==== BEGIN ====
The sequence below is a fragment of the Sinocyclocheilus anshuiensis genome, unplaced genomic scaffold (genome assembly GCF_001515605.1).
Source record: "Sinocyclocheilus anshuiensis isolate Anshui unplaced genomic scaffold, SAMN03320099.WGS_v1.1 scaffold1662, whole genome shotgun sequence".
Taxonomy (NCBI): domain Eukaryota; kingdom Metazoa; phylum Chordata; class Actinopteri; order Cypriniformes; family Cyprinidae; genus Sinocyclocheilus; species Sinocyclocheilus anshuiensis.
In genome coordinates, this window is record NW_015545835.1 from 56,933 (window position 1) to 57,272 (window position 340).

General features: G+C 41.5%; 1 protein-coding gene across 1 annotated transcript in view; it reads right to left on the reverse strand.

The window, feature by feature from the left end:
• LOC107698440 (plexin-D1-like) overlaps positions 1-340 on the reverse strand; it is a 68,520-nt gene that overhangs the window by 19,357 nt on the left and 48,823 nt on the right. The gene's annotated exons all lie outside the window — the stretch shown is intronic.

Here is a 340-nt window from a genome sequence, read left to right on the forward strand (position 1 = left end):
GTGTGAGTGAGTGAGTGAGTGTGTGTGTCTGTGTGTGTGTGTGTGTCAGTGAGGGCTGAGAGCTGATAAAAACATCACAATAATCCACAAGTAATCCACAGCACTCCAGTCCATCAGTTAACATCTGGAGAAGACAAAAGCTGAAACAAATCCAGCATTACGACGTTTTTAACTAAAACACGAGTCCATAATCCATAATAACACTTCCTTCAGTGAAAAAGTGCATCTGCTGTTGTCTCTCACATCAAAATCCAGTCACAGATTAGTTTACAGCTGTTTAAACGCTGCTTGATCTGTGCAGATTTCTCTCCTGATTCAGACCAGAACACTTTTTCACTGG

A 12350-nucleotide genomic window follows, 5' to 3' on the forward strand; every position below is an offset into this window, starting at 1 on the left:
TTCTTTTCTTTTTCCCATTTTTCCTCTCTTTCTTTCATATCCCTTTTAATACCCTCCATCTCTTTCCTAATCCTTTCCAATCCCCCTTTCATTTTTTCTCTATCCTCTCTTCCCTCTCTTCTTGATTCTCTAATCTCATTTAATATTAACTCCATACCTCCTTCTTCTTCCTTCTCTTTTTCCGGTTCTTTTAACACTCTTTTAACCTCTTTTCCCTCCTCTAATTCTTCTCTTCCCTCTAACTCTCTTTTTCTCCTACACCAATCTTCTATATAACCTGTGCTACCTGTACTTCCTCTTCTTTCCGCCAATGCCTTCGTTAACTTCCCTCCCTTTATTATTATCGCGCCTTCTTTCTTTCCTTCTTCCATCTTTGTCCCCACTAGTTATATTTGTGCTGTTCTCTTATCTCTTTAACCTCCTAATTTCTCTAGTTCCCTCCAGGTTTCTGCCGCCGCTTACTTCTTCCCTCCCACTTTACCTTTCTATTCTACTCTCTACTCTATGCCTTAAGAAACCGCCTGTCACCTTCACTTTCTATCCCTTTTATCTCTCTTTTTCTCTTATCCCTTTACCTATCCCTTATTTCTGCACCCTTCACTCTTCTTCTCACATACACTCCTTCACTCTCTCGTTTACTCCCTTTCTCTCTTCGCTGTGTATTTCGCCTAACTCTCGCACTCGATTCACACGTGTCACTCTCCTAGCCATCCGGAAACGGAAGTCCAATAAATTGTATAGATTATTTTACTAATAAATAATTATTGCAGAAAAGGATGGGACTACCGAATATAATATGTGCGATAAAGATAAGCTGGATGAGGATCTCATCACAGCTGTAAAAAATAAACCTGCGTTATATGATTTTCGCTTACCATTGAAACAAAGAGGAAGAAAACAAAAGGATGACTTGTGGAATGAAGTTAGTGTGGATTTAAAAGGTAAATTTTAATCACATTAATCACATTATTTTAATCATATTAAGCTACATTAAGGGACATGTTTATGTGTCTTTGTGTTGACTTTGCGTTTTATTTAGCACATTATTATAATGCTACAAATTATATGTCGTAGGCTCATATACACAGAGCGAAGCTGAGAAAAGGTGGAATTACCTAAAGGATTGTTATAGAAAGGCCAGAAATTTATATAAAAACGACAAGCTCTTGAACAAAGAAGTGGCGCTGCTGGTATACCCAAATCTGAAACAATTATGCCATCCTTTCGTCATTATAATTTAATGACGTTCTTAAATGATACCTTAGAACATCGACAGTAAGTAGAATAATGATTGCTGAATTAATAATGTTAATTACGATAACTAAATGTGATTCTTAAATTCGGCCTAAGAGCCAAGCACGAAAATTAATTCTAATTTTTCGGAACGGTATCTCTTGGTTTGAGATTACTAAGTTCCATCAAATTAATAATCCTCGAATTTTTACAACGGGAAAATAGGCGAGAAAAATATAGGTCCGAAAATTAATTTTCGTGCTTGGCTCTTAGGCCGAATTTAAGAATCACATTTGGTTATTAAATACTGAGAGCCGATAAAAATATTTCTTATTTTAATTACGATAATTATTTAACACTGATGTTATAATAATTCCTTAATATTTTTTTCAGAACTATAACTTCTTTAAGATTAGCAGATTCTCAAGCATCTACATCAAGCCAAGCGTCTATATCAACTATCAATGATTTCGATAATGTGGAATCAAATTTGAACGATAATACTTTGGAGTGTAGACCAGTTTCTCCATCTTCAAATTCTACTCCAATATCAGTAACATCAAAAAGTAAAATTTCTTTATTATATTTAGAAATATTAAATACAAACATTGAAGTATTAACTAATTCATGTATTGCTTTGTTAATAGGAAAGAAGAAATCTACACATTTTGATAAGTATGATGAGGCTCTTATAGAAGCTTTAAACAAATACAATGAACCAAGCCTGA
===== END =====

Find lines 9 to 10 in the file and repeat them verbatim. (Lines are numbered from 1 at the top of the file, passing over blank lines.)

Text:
GTGTGAGTGAGTGAGTGAGTGTGTGTGTCTGTGTGTGTGTGTGTGTCAGTGAGGGCTGAGAGCTGATAAAAACATCACAATAATCCACAAGTAATCCACAGCACTCCAGTCCATCAGTTAACATCTGGAGAAGACAAAAGCTGAAACAAATCCAGCATTACGACGTTTTTAACTAAAACACGAGTCCATAATCCATAATAACACTTCCTTCAGTGAAAAAGTGCATCTGCTGTTGTCTCTCACATCAAAATCCAGTCACAGATTAGTTTACAGCTGTTTAAACGCTGCTTGATCTGTGCAGATTTCTCTCCTGATTCAGACCAGAACACTTTTTCACTGG

A 12350-nucleotide genomic window follows, 5' to 3' on the forward strand; every position below is an offset into this window, starting at 1 on the left: